In the plantar region of the foot, sole 2 comprises two bores 11, constituted by an upper cylindrical aperture 11b communicating with an elongated window 11c. Chock 12 is constituted by an attachment plate 13 coiled with a cylindrical rod 14 whose axis is perpendicular to sole 2, this rod being provided at its end with a bar having a shape corresponding to that of window 11c. In order to emplace chock 12, bar 15 is so aligned that it traverses window 11c, and the chock is then pivoted 90° about an axis perpendicular to sole 2, such that bar 15 rests against the bottom of aperture 11b and thus blocks chock 12 in position. A substantially rectangular small plate 17 with a diameter e is articulated to attachment plate 13 by any desired means, e.g., a plastic tongue 16. On either side of bore 11, the lower face of sole 2 comprises a plane widened portion 18 and a recess 19 having a shape corresponding to that of small plate 17.
Chock 12 may thus be positioned as shown in FIG. 2, small plate 17 being fitted into recess 19, or, disengaging plate 17 from recess 19 (FIG. 5), chock 12 may be pivoted 180° about an axis perpendicular to sole 2 in order to move plate 17 to widened portion 18, as shown in FIG. 6.
In this manner, it is possible to modify at the same time both the point of contact of chock 12 and the extent to which it projects from under sole 2.
Chocks 6 and 12 are preferably made of plastic, like inner sole 2. They are provided with attachment means (rods 9, 14; bars 10, 15) which are very easy to manipulate, these means being located inside the boot and thus protected from inclement weather conditions.
FIGS. 7 to 10 show four adjustments possible with chocks 6 and 12.
In all of the illustrated examples, sole 2 comprises rear chocks 6 and front chocks 23 of different configuration. It is obvious, however, that the inner sole may be provided with identical rear and front chocks of either type. For example, it would be possible to dispose at the front a plurality of bores analogous to bores 5, disposed in pairs transversely of the axis of sole 2; the latter would then comprise replacements (bores 5) both at the front and rear for chocks analogous to chocks 6 which can be emplaced or removed at will. It would also be possible to replace the four bores 5 shown in FIGS. 1 to 10 by two bores 11, and thus to locate at the rear two chocks identical with chocks 12, each chock being capable of occupying two positions corresponding to two different thicknesses, bores 11 preferably being arranged in pairs transversely of the longitudinal axis of sole 2.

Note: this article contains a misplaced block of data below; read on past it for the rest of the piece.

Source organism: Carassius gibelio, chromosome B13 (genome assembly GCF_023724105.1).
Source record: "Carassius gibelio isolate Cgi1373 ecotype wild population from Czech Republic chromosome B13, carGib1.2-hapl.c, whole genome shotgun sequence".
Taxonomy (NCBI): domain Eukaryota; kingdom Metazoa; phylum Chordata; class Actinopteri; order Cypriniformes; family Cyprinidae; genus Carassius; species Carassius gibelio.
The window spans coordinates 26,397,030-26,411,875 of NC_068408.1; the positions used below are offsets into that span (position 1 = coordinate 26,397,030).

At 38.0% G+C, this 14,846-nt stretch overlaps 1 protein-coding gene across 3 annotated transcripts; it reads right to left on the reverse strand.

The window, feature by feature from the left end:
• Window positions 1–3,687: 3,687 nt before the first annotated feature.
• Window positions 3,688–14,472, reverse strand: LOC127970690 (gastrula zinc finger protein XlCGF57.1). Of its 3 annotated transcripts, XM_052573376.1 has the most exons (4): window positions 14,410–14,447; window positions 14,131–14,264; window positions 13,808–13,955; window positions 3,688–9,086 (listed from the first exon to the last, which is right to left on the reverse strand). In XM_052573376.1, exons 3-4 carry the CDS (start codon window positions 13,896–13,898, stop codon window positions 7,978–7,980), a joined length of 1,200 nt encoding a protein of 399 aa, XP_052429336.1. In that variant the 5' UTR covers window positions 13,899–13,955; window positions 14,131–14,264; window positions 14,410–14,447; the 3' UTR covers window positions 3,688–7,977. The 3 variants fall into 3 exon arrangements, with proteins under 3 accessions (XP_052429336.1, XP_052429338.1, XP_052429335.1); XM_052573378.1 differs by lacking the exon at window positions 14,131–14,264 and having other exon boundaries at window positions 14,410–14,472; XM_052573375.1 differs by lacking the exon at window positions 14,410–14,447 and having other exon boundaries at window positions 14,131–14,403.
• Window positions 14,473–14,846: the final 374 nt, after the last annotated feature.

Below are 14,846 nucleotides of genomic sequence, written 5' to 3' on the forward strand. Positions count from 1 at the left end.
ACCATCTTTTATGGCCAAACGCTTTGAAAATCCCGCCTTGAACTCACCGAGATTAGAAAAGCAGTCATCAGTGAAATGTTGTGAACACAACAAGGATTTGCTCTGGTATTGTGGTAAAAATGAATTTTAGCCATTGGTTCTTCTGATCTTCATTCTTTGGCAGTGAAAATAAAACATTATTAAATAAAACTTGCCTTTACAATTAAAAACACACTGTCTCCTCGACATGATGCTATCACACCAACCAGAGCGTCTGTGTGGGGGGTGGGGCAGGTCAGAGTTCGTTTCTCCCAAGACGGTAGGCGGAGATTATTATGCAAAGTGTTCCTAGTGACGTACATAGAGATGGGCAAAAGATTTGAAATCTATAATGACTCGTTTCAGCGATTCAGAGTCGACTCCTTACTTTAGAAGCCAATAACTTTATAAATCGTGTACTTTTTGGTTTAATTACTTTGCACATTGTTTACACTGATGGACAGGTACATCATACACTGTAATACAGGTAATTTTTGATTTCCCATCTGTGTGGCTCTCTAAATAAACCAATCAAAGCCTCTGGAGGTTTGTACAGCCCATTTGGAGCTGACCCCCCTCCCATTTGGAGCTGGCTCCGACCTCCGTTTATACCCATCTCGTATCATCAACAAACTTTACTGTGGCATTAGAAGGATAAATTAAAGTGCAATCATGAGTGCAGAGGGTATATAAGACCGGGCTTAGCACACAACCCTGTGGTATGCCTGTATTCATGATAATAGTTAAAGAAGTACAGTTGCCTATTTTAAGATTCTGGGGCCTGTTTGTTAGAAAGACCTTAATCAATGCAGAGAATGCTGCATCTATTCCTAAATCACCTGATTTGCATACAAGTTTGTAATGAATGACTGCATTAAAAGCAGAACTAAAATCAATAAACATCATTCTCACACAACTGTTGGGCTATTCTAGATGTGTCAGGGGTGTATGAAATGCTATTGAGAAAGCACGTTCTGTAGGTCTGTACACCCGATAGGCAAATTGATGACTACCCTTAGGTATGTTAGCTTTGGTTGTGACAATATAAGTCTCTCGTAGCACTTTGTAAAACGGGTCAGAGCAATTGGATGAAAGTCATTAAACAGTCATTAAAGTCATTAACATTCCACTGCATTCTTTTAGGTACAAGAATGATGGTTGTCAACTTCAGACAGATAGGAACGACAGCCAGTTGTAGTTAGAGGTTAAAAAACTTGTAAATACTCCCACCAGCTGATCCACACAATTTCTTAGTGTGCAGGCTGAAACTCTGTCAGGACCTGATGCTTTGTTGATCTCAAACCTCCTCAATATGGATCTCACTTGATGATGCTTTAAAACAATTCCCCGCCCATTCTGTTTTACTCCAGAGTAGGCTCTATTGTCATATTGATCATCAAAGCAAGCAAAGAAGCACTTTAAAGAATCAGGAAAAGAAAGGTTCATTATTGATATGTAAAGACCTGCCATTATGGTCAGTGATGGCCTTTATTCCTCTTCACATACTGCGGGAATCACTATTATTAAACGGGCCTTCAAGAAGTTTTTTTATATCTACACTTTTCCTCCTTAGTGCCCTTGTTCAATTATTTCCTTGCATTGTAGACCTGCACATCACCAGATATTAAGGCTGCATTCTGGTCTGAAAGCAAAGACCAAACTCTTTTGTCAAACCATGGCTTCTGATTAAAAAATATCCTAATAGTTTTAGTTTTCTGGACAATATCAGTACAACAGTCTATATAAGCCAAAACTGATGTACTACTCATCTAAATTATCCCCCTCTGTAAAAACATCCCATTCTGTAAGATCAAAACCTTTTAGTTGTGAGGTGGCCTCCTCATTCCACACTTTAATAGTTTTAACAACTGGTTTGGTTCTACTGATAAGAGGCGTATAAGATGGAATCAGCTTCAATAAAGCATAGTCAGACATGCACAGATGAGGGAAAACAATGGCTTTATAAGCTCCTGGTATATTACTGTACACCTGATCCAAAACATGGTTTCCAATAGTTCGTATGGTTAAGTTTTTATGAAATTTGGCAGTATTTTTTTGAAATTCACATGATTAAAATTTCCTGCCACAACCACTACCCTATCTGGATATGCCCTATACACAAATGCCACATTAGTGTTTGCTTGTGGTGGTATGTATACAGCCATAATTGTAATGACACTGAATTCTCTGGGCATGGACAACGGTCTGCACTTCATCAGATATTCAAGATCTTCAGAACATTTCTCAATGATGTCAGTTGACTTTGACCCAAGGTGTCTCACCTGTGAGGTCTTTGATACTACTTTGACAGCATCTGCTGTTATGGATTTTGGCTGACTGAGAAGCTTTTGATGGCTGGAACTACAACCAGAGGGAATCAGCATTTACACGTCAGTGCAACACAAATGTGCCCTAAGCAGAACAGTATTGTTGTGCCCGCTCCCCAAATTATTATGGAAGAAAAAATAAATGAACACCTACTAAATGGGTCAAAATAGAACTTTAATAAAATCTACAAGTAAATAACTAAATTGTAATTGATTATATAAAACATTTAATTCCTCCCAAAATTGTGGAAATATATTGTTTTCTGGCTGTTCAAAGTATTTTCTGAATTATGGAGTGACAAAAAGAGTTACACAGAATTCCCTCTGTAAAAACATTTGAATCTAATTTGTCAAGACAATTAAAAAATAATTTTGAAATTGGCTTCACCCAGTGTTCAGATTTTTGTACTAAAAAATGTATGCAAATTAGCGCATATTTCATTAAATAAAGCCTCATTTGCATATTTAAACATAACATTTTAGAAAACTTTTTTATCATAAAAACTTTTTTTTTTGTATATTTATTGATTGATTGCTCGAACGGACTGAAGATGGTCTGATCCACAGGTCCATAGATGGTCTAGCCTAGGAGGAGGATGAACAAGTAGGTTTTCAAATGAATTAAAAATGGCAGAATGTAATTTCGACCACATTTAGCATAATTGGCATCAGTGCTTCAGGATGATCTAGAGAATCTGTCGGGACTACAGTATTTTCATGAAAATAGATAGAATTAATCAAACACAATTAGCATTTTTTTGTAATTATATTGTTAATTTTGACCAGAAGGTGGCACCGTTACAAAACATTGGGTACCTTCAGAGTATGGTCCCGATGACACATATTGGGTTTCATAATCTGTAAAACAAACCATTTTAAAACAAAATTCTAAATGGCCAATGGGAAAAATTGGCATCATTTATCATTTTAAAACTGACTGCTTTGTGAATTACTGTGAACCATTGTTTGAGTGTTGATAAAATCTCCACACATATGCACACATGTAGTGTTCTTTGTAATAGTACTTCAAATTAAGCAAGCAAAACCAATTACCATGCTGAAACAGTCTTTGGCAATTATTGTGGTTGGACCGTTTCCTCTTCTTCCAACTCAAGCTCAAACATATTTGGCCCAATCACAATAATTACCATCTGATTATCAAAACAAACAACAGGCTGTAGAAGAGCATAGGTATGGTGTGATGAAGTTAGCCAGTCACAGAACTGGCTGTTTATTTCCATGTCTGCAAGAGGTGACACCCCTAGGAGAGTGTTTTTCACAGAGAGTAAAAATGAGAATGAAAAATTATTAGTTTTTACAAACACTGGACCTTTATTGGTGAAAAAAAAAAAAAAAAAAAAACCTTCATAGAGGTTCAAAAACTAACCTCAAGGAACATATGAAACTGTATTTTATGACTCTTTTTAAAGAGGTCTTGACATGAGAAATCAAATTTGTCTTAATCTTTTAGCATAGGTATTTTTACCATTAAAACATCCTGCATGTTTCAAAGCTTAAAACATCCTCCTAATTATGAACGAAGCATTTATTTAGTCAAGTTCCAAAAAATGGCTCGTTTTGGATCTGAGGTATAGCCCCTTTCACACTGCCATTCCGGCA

It is also possible for the inner soles 2 to comprise only a single pair of adjustable chocks, which may be disposed either in the heel region, as shown in FIG. 11, or in the metatarsal support region of the foot, as shown in FIG. 12.
In this manner, it is possible to adjust the position of the foot according to a line transverse to the longitudinal axis of sole 2, the other end of the sole (front according to FIG. 11 or rear according to FIG. 12) remaining in unchanged contact with the upper bottom of shell base 1, i.e., the actual boot sole 3.
In FIG. 13, the profile of sole 3 is different from that shown in the examples of FIG. 2, 11 and 12, in which the profile of sole 3 has a break creating a kind of step, inside the boot, at the level of the exterior heel of the boot. According to the embodiment shown in FIG. 13, the slope of sole 3 is continued from the rear of the heel up to the plantar region of the foot. This makes it possible to obtain a height differential equal to e depending on whether chock 6 is in rear or front position.
The embodiment of the sole shown in FIGS. 14 and 15 consists of providing a supplemental aperture 20 at the base of a bore 5, of a diameter equal to or slightly larger than that of element 7, and having a depth h at most equal to the thickness of said element. Thus, in placing the latter into the bore 5 comprising aperture 20, the heel of inner sole 2 is lowered by a height h.
In the example shown in FIGS. 14 and 15, it is the bores 5 which are located at the front which are provided with apertures 20, but this is merely an optional arrangement. It is also not essential for the bores 5 of the same pair to be provided with such aperture, i.e., there may be only one per pair.
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|U.S. Classification||36/117.5, 36/91|
|International Classification||A43B5/04, A43B13/38|
|Jan 2, 1990||CC||Certificate of correction|
|Feb 4, 1992||FPAY||Fee payment|
Year of fee payment: 4
|Apr 2, 1996||REMI||Maintenance fee reminder mailed|
|Aug 25, 1996||LAPS||Lapse for failure to pay maintenance fees|
|Nov 5, 1996||FP||Expired due to failure to pay maintenance fee|
Effective date: 19960828